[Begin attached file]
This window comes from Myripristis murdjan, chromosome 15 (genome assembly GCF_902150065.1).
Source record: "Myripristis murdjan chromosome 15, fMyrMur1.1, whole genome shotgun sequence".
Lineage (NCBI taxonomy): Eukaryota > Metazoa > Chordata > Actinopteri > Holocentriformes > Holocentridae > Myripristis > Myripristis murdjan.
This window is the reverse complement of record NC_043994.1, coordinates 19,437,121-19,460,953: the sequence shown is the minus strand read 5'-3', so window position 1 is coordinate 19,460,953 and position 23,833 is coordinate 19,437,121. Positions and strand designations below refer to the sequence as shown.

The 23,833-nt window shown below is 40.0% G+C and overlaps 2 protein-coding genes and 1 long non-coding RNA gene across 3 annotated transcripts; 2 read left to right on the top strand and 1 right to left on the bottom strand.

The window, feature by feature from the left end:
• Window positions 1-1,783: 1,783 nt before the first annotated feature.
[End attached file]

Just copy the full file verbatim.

This window comes from Myripristis murdjan, chromosome 15 (genome assembly GCF_902150065.1).
Source record: "Myripristis murdjan chromosome 15, fMyrMur1.1, whole genome shotgun sequence".
Lineage (NCBI taxonomy): Eukaryota > Metazoa > Chordata > Actinopteri > Holocentriformes > Holocentridae > Myripristis > Myripristis murdjan.
This window is the reverse complement of record NC_043994.1, coordinates 19,437,121-19,460,953: the sequence shown is the minus strand read 5'-3', so window position 1 is coordinate 19,460,953 and position 23,833 is coordinate 19,437,121. Positions and strand designations below refer to the sequence as shown.

The 23,833-nt window shown below is 40.0% G+C and overlaps 2 protein-coding genes and 1 long non-coding RNA gene across 3 annotated transcripts; 2 read left to right on the top strand and 1 right to left on the bottom strand.

The window, feature by feature from the left end:
• Window positions 1-1,783: 1,783 nt before the first annotated feature.